“Graphic novel” is the Library term for what is popularly called a comic book. Some graphic novels are stand-alone stories, while others are series; both kinds can be found in the over 1,800 titles of the Children’s Library’s collection.
Graphic novels help teach several important skills, such as inference through visual literacy, vocabulary-building, empathy, and tolerance. They use words and images to both show and tell complex stories with diverse, flawed characters of various ethnicities who live in different places, times, or worlds, and experience serious issues such as bullying, racism, abuse, etc.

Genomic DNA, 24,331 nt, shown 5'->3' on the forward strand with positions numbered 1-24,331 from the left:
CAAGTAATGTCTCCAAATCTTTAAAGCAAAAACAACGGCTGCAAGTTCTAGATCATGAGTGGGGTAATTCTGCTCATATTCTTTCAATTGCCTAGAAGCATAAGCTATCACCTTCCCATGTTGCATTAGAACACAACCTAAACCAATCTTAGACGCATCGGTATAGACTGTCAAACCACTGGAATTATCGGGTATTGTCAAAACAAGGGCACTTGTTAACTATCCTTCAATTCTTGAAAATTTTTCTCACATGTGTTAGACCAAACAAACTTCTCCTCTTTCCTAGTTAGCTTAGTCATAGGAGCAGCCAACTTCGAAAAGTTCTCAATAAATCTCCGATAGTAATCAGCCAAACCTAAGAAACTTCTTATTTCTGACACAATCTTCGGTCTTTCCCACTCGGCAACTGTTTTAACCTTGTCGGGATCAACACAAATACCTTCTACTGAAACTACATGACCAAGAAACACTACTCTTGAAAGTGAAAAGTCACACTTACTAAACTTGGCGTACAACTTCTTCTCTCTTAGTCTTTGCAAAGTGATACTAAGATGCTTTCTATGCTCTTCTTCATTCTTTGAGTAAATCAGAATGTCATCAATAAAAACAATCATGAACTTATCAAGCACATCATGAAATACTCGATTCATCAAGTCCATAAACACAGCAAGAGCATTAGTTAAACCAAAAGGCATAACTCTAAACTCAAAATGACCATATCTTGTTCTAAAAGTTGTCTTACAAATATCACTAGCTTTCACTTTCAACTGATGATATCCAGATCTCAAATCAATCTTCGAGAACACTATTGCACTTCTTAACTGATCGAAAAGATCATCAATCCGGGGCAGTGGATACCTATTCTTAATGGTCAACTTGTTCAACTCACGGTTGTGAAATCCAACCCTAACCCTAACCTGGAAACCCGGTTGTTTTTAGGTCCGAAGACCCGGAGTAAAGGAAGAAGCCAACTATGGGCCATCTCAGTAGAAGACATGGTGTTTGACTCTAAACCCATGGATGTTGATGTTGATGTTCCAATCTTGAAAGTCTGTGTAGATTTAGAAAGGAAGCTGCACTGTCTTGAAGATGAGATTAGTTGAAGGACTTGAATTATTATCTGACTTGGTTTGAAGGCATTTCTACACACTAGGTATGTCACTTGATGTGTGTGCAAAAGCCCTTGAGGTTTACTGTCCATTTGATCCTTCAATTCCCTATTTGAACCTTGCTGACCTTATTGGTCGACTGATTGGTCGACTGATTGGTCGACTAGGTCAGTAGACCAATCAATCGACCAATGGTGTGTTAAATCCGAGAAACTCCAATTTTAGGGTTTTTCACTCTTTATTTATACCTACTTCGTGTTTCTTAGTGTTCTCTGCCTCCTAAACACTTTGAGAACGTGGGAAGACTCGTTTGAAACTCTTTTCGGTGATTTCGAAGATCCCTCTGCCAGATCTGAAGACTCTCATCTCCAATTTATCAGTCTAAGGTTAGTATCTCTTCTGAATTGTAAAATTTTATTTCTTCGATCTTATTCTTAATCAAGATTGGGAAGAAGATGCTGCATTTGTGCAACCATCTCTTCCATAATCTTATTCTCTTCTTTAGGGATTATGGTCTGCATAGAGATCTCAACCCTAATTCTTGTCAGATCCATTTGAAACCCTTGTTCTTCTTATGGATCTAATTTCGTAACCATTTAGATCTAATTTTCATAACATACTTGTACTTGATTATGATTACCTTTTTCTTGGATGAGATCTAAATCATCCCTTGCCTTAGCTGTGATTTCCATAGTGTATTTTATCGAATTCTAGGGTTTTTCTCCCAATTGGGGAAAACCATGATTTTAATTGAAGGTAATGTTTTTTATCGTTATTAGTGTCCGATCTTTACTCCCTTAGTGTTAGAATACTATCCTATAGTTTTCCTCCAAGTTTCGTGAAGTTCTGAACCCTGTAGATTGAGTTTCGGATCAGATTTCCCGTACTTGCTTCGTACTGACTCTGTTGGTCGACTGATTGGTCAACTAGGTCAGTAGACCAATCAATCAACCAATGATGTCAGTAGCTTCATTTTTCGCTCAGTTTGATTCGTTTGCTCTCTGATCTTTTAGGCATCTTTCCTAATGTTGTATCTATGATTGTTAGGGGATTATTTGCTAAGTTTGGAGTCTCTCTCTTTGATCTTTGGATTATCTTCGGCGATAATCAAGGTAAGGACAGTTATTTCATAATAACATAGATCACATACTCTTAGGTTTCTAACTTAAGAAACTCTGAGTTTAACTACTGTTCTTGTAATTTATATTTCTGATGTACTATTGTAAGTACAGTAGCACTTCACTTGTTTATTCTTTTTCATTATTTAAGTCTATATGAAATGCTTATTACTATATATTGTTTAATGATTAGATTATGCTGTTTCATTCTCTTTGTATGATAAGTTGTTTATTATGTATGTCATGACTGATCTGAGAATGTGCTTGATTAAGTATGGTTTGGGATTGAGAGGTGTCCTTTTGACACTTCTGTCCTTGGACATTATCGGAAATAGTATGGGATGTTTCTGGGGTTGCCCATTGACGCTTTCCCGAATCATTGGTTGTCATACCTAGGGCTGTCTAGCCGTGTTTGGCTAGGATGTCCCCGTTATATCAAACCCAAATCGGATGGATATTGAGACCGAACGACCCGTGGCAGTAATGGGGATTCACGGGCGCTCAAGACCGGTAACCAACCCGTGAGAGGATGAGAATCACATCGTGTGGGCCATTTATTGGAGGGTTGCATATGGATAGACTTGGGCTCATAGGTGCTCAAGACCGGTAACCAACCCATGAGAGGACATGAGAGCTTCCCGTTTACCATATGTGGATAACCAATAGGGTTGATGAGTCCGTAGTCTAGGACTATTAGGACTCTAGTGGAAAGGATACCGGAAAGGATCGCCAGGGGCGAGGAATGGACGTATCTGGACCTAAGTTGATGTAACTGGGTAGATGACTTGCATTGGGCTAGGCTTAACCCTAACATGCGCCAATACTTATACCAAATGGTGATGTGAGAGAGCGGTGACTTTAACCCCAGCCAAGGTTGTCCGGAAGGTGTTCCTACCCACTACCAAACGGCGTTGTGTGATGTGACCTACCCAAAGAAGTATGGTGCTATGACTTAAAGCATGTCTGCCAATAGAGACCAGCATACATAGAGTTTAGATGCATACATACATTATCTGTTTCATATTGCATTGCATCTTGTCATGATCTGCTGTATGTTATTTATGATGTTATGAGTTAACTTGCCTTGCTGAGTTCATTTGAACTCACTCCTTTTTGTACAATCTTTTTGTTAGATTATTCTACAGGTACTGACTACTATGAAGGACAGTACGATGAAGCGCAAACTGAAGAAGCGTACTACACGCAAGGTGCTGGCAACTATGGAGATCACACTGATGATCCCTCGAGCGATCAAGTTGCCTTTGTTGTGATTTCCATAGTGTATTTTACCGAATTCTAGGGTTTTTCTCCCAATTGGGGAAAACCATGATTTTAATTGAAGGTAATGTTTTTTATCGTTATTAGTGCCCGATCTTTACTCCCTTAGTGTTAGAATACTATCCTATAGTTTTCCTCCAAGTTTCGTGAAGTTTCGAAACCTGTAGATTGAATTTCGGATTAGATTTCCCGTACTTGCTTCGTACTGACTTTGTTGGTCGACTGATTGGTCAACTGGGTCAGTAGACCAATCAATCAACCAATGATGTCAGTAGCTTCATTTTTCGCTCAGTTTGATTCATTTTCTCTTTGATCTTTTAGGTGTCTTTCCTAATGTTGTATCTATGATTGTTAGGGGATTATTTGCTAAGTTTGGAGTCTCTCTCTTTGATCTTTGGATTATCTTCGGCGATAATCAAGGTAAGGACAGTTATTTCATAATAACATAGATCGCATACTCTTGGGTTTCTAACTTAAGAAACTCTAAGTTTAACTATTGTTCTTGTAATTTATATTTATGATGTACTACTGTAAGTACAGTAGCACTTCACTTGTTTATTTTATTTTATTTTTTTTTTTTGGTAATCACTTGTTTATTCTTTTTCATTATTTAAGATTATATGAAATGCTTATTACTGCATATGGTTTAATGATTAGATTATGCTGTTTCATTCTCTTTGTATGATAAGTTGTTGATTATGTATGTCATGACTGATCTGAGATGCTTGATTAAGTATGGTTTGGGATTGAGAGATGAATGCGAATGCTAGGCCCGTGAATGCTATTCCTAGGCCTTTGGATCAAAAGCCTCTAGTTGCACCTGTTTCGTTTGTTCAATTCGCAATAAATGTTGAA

The Storm in the Barn, by Matt Phelan, for example, tells the story of Jack Clark, a fictional boy living with his family in the very real Dust Bowl of Kansas in 1937. Jack’s world is covered with dirt, and if that weren’t bad enough, he has to deal with bullies, extreme poverty, and his little sister’s poor health. The reader can’t help but root for Jack, a spunky eleven-year-old who, like everyone else in town, just wants the drought to end. The powerful illustrations reinforce the seriousness of the material and help to increase the reader’s understanding of the story.
We invite everyone to check out a graphic novel, and tell us what you think. Ask us for a recommendation!